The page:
Immigrant Workers Have the Power to Change Orange County

March 30, 2010 -- OCCORD

by Eric Altman, OCCORD Executive Director

Orange County’s history of laissez-faire, anti-immigrant extremism dates back to the 1960s, when groups like the John Birch Society and the Orange County School for Anti-Communism used what we would call community organizing techniques to build a grassroots conservative movement in our region. They held house meetings, gathered in church fellowship halls, and went door to door for Barry Goldwater in 1964. In the process, they launched the pro-business, conservative movement that eventually took over our county.

Demographically, Orange County has undergone a dramatic transformation since that time. In 1970, the population was 88% white, but by the year 2000, it was nearly 50% nonwhite, with much of the new diversity coming from immigration. In 1970, 5% of the population were immigrants, but by 2000, the immigrant population had increased to 30%.

Despite these demographic changes, Orange County remains a hostile place for immigrants: Our region is home to Jim Gilchrist’s Minuteman Project, and immigrant workers mobilized by OCCORD to speak at the Anaheim City Council have been heckled by people in the audience saying, “Go back to Mexico!” One local elected leader declined to meet with representatives of an allied community organization, privately saying, “They don’t vote anyway.”

Whether expressed publicly or privately, such hostility is keenly felt by immigrant workers in our region. In the words of Concepcion, an AFSCME member, “I’ve been here for thirty years, and I cannot vote – it’s as if I didn’t exist.”

The irony is that elections in central Orange County, where the largest concentration of immigrants live, are often decided by exceedingly narrow margins. A 2006 State Senate race was decided by 1,392 votes, a 2006 Anaheim City Council race by 200 votes, and a 2007 County Supervisor race by just three votes. Recent data from the California Immigrant Policy Center puts these electoral margins into perspective. According to their research, more than 215,000 immigrants were eligible to become citizens in Orange County from 2005 through 2007, and an additional 75,000 will become eligible by 2012.” Forty-two percent of Orange County’s immigrant population lives in Anaheim and the surrounding cities.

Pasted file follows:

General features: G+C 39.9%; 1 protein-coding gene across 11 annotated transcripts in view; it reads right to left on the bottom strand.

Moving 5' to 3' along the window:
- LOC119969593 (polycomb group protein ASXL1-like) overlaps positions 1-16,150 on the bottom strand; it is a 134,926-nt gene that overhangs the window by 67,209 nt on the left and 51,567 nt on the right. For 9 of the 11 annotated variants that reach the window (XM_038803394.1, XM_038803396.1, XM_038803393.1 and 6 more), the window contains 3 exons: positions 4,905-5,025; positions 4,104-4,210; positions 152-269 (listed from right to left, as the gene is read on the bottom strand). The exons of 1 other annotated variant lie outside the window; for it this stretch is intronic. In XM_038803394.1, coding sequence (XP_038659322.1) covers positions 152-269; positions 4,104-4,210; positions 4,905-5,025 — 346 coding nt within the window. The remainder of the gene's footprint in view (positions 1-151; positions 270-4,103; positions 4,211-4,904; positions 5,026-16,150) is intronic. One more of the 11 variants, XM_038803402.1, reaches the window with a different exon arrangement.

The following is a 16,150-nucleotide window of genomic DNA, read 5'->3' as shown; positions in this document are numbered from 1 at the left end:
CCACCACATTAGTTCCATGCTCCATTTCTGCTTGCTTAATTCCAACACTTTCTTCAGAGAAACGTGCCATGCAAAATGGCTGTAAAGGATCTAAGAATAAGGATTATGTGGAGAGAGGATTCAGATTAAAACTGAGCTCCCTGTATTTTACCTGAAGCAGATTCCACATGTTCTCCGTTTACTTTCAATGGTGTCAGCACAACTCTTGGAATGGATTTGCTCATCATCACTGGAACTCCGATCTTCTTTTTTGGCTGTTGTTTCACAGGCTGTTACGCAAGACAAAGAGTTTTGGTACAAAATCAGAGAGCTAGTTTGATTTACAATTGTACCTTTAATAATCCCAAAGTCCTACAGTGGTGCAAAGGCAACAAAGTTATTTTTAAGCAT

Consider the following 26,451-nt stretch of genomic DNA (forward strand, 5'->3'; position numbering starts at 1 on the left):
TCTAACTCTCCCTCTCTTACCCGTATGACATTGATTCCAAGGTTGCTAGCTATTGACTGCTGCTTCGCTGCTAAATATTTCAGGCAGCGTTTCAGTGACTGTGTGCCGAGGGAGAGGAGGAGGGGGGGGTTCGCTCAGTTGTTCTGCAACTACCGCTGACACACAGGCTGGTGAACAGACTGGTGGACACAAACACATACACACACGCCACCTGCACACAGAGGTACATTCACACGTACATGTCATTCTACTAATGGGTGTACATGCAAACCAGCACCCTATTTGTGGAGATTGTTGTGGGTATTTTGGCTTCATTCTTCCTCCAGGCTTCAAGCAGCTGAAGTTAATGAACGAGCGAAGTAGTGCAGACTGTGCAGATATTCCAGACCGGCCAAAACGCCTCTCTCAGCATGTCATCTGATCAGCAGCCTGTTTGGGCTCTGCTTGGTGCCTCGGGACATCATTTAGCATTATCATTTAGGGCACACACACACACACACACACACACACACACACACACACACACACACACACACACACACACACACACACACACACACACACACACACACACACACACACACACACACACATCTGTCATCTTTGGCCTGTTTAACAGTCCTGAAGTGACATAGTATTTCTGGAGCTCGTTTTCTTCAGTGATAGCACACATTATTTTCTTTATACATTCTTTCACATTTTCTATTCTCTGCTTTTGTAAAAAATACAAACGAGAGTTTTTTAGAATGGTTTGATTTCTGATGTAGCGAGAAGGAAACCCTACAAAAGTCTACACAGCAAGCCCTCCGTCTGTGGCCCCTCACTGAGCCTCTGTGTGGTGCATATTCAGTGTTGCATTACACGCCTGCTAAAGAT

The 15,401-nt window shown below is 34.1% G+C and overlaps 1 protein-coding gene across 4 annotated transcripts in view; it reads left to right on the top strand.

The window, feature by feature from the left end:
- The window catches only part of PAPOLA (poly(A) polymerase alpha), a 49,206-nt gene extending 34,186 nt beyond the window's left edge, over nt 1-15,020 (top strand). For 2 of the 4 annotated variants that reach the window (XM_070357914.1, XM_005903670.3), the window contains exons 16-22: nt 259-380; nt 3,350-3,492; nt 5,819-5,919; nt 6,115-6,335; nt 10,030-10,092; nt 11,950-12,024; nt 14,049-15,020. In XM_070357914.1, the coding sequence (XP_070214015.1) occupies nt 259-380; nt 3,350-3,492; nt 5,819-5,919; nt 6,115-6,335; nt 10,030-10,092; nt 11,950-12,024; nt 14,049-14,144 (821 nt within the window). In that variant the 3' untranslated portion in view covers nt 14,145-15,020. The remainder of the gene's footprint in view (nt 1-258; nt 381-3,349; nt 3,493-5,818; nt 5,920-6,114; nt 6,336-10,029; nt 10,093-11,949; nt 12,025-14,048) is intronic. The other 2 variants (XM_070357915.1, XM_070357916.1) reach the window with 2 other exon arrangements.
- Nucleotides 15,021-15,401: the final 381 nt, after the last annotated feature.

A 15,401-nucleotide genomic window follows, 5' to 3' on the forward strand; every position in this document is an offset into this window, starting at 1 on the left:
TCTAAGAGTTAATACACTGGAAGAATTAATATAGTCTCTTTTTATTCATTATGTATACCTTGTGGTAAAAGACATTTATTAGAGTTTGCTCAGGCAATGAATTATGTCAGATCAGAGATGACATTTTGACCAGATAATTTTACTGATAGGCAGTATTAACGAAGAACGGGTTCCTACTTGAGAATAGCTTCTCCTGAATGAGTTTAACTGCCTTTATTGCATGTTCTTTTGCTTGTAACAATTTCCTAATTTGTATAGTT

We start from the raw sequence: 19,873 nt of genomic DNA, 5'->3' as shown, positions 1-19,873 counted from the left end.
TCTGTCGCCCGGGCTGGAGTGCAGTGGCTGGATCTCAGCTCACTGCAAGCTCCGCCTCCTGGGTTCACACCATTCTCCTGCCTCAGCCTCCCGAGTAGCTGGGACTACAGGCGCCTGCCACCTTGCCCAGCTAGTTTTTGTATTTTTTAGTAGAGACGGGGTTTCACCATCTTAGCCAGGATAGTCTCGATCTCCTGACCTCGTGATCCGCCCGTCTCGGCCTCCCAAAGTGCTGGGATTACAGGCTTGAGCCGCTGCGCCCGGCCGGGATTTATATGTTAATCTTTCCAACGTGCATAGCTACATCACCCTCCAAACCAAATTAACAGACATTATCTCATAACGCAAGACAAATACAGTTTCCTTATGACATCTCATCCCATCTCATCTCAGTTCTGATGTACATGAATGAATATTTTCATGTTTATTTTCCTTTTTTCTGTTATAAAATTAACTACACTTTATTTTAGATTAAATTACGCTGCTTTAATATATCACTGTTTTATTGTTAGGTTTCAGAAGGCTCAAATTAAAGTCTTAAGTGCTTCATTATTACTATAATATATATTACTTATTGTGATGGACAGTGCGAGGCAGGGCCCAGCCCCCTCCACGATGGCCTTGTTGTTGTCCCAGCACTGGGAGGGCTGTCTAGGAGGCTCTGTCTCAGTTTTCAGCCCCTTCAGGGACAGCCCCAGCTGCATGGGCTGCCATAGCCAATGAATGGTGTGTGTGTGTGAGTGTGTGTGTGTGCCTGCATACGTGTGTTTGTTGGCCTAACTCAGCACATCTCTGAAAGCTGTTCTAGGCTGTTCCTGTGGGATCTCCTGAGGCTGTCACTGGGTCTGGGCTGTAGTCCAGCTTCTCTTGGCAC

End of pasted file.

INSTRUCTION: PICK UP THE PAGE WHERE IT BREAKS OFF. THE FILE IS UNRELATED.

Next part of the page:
Nonetheless, immigrant workers will not have a significant voice in policy decisions that affect their families and communities unless they can show strength at the ballot box. OCCORD’s Immigrant and Workplace Rights Program is designed to enfranchise under-represented immigrant communities through citizenship assistance and nonpartisan voter registration. In the summer of 2008, we registered 2,000 voters from Anaheim neighborhoods with large immigrant populations—the same neighborhoods where our grassroots organizing program is focused—and in 2009, we launched our citizenship initiative.

We organize semi-annual citizenship fairs where residents and workers receive one-on-one assistance completing the federal N-400 naturalization application, plus free legal consultation if needed. At the fair, we sign people up for an eight-week citizenship course to prepare them for their exam/interview with the U.S. Citizenship and Immigration Services. The course also links up with our grassroots leadership development program, which mobilizes neighborhood leaders to engage in the political process regardless of their immigration status.

“I am glad to be a citizen,” said Lucia, an Anaheim resident who participated in OCCORD’s first citizenship fair, graduated from our citizenship course, and then became involved with our Neighborhood Organizing Committee. “Of course, now I feel stronger to be able to do things, to vote, to speak up, to make my voice count, to help my community. OCCORD gave me two things – they helped me become a citizen, and they are giving me a platform to be able to do big things now that I am a citizen.”

OCCORD’s citizenship initiative is designed to scale up with additional resources and the involvement of new partner organizations, and our framework can be adapted to help people meet the legalization requirements of comprehensive immigration reform, should it pass Congress.

To date, 132 people have participated in our citizenship fairs, and our efforts have yielded 39 new citizens. Although the federal government recently increased the difficulty of the citizenship test, all but one of our graduates has passed on their first attempt. A big part of this success has been our strong partnership with labor, including AFSCME 3299, the Orange County Labor Federation, Teamsters 396, Teamsters 952, UNITE HERE 11, and United Domestic Workers 3930.

Our next citizenship fair is scheduled for April 17, 2010, with several new labor partners already committed to join in. To see video from our most recent citizenship fair, click here.